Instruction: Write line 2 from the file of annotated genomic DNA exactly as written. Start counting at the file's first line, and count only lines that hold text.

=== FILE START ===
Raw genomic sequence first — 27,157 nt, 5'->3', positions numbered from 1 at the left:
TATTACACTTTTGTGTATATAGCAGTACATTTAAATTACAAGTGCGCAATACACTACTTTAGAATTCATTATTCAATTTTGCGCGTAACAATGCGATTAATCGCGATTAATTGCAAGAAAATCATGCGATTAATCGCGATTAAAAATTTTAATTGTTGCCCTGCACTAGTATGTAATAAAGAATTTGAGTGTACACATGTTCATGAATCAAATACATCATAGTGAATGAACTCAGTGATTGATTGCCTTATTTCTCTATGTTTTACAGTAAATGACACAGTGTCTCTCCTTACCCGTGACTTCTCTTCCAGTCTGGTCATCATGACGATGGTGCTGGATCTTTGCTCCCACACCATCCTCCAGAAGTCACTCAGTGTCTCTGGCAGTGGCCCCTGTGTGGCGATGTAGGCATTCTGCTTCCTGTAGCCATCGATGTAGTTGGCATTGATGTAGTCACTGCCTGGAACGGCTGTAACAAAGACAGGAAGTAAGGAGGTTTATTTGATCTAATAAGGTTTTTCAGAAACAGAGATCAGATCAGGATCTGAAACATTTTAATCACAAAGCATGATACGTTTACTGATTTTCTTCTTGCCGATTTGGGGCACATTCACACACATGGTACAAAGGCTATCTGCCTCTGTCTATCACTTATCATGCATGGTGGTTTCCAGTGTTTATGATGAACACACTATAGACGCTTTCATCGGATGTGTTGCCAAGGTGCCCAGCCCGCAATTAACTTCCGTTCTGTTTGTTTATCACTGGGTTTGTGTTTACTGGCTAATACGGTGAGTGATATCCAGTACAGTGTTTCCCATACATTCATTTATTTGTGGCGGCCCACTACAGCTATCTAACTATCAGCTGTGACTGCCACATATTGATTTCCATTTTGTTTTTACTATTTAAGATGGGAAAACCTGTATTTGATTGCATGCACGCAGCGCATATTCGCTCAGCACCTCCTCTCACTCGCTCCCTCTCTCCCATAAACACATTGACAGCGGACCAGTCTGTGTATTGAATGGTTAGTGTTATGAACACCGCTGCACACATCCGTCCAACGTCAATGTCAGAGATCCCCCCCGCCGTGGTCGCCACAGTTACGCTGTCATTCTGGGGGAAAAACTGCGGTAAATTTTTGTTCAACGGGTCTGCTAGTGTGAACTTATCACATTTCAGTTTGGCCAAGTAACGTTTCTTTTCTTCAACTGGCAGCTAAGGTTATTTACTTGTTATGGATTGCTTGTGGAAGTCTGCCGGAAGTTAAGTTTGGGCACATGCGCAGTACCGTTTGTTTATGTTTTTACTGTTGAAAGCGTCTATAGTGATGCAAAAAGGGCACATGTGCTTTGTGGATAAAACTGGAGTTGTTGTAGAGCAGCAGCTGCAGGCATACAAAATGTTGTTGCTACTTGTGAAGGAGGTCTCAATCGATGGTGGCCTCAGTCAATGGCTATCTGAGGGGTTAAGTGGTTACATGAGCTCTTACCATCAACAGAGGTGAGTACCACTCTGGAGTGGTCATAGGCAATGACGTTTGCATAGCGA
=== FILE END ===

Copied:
TATTACACTTTTGTGTATATAGCAGTACATTTAAATTACAAGTGCGCAATACACTACTTTAGAATTCATTATTCAATTTTGCGCGTAACAATGCGATTAATCGCGATTAATTGCAAGAAAATCATGCGATTAATCGCGATTAAAAATTTTAATTGTTGCCCTGCACTAGTATGTAATAAAGAATTTGAGTGTACACATGTTCATGAATCAAATACATCATAGTGAATGAACTCAGTGATTGATTGCCTTATTTCTCTATGTTTTACAGTAAATGACACAGTGTCTCTCCTTACCCGTGACTTCTCTTCCAGTCTGGTCATCATGACGATGGTGCTGGATCTTTGCTCCCACACCATCCTCCAGAAGTCACTCAGTGTCTCTGGCAGTGGCCCCTGTGTGGCGATGTAGGCATTCTGCTTCCTGTAGCCATCGATGTAGTTGGCATTGATGTAGTCACTGCCTGGAACGGCTGTAACAAAGACAGGAAGTAAGGAGGTTTATTTGATCTAATAAGGTTTTTCAGAAACAGAGATCAGATCAGGATCTGAAACATTTTAATCACAAAGCATGATACGTTTACTGATTTTCTTCTTGCCGATTTGGGGCACATTCACACACATGGTACAAAGGCTATCTGCCTCTGTCTATCACTTATCATGCATGGTGGTTTCCAGTGTTTATGATGAACACACTATAGACGCTTTCATCGGATGTGTTGCCAAGGTGCCCAGCCCGCAATTAACTTCCGTTCTGTTTGTTTATCACTGGGTTTGTGTTTACTGGCTAATACGGTGAGTGATATCCAGTACAGTGTTTCCCATACATTCATTTATTTGTGGCGGCCCACTACAGCTATCTAACTATCAGCTGTGACTGCCACATATTGATTTCCATTTTGTTTTTACTATTTAAGATGGGAAAACCTGTATTTGATTGCATGCACGCAGCGCATATTCGCTCAGCACCTCCTCTCACTCGCTCCCTCTCTCCCATAAACACATTGACAGCGGACCAGTCTGTGTATTGAATGGTTAGTGTTATGAACACCGCTGCACACATCCGTCCAACGTCAATGTCAGAGATCCCCCCCGCCGTGGTCGCCACAGTTACGCTGTCATTCTGGGGGAAAAACTGCGGTAAATTTTTGTTCAACGGGTCTGCTAGTGTGAACTTATCACATTTCAGTTTGGCCAAGTAACGTTTCTTTTCTTCAACTGGCAGCTAAGGTTATTTACTTGTTATGGATTGCTTGTGGAAGTCTGCCGGAAGTTAAGTTTGGGCACATGCGCAGTACCGTTTGTTTATGTTTTTACTGTTGAAAGCGTCTATAGTGATGCAAAAAGGGCACATGTGCTTTGTGGATAAAACTGGAGTTGTTGTAGAGCAGCAGCTGCAGGCATACAAAATGTTGTTGCTACTTGTGAAGGAGGTCTCAATCGATGGTGGCCTCAGTCAATGGCTATCTGAGGGGTTAAGTGGTTACATGAGCTCTTACCATCAACAGAGGTGAGTACCACTCTGGAGTGGTCATAGGCAATGACGTTTGCATAGCGA